Distribution Strategy: The goal of the distribution strategy is to make the distribution system efficient. This strategy focuses on signing performance contracts with the heads of the DISCOs ensuring decrease in distribution losses due to theft and technical reasons. Smart meters will be installed to monitor electricity distribution online and XEN will be held accountable for profit and loss accounts at feeder level. This strategy calls for the privatization of DISCOs.

Financial Efficiency Strategy: According to financial efficiency strategy, the private defaulters will be punished. The electric connection of such person will be disconnected after 2 months of non-payment. Cash flows by the external collection agencies will be improved. There will be more load shedding in the areas where electricity theft rate is very high and finance collection rate is low.

Governance Strategy: The goal of the governance strategy is to upgrade the governance by bringing in order all the ministries involved in the energy sector. This strategy calls for an official coordination committee, which will ensure information integration between Ministry of Water and Power, Ministry of Petroleum, Ministry of Finance and Ministry of Planning and Development. It will help in decision making for issues related to the energy and formulation of energy policy. The structural and regulatory aspects of NEPRA and OGRA will be rectified. Ministry of Water and Power will be organized so that its functionality expertness can be strengthened [11].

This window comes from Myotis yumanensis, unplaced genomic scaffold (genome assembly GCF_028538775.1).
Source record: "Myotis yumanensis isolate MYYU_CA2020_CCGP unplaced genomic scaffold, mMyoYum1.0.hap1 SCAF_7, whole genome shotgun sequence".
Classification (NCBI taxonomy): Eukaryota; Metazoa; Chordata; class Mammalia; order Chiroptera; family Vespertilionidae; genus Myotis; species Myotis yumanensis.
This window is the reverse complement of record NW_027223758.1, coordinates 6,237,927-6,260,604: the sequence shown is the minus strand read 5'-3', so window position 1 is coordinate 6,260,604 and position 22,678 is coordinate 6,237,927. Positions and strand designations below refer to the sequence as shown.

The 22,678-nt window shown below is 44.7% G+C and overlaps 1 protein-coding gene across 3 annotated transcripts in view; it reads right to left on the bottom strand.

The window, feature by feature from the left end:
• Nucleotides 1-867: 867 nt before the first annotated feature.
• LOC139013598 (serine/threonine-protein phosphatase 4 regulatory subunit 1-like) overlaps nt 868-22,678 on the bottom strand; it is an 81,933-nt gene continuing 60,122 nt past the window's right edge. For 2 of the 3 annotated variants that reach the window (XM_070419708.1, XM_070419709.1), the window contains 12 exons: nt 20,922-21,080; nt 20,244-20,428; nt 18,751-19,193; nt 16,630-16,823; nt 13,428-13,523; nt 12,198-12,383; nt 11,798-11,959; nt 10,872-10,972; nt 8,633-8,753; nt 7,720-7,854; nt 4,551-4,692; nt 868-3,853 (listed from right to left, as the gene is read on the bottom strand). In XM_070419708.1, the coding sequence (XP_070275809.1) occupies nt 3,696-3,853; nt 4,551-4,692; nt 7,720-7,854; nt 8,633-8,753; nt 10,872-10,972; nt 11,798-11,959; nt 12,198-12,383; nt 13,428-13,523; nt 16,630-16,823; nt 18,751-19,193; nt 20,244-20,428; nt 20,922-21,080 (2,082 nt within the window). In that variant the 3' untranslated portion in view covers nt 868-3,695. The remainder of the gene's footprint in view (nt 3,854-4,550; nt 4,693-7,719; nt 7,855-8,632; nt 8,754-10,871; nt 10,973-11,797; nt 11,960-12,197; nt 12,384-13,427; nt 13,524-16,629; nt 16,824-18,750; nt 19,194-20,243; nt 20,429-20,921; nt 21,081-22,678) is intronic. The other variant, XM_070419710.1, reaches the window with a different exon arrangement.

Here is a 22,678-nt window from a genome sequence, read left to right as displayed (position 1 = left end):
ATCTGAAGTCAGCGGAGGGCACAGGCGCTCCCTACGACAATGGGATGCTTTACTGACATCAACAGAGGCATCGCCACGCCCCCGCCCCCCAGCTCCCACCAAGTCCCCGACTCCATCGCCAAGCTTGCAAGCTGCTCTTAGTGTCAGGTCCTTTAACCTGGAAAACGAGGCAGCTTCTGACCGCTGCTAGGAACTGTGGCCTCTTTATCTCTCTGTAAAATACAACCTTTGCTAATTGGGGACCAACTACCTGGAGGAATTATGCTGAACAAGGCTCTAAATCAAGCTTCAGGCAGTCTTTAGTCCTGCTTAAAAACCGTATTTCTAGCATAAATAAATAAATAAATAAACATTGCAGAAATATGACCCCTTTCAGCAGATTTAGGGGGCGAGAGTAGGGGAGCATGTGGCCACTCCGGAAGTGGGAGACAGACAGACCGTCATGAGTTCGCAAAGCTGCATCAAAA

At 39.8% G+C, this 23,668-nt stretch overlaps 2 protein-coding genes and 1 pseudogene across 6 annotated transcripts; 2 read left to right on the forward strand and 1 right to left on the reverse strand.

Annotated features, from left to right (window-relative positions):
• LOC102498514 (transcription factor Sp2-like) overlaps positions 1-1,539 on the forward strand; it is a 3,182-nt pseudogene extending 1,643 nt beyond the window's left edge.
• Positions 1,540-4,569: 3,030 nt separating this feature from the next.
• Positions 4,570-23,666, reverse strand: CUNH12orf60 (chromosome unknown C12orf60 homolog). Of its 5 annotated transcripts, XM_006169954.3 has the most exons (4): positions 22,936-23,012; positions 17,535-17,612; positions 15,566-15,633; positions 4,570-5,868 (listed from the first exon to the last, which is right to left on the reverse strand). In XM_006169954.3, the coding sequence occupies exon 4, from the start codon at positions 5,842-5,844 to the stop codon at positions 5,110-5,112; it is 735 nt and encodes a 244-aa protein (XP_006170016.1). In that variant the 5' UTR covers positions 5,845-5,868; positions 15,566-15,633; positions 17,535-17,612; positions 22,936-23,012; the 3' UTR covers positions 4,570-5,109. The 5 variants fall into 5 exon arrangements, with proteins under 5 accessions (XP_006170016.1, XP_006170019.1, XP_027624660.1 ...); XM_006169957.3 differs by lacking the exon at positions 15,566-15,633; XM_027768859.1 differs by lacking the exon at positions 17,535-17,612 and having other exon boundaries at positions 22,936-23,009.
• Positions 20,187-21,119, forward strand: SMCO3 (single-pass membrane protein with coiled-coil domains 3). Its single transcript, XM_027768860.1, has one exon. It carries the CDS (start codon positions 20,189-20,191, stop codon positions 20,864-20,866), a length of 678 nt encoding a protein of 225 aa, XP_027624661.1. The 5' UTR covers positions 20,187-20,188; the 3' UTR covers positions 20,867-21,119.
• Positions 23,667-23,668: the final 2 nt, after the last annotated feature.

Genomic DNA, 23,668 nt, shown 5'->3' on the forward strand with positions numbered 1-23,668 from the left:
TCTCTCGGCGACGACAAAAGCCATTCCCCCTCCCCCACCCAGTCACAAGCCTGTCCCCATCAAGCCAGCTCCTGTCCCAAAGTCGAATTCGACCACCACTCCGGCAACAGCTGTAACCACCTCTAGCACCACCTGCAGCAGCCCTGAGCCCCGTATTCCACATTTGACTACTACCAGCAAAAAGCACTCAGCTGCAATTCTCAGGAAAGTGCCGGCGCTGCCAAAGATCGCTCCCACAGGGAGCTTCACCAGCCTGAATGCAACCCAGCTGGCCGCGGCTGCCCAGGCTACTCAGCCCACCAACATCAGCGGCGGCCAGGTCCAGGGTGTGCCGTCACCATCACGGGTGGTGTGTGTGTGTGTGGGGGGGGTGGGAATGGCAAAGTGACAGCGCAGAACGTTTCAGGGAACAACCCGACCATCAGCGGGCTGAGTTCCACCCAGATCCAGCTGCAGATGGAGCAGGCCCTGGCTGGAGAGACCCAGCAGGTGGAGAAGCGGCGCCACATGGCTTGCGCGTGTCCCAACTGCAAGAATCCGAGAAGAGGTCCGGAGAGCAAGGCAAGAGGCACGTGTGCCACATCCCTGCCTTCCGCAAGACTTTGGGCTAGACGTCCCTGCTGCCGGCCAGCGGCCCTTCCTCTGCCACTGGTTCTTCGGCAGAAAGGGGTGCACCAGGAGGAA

7. RECOMMENDATIONS FOR ENDING ENERGY CRISIS IN PAKISTAN

Use of Renewable Energy Resources:

Wind, solar, hydro and biomass energy can be used in Pakistan to generate electricity instead of fossil fuels. Renewable energy resources can meet 17 to 30% of the energy needs of Pakistan by 2030. Generating electricity through these sources is much cheaper than generating electricity through fossil fuels. A possible energy solution is wind energy. There will be certain challenges to generate 7000 to 10,000 MW of electricity from wind towers, but all the solutions are within Pakistan's grasp. We need not to depend on foreign assistance for generating electricity from wind power. India is manufacturing wind turbines domestically and Pakistan can also get and master this technology. Pakistan can also import wind turbines from its neighboring country India to reduce the cost of import of wind turbines. The areas where wind turbines are installed, there free electricity should be offered.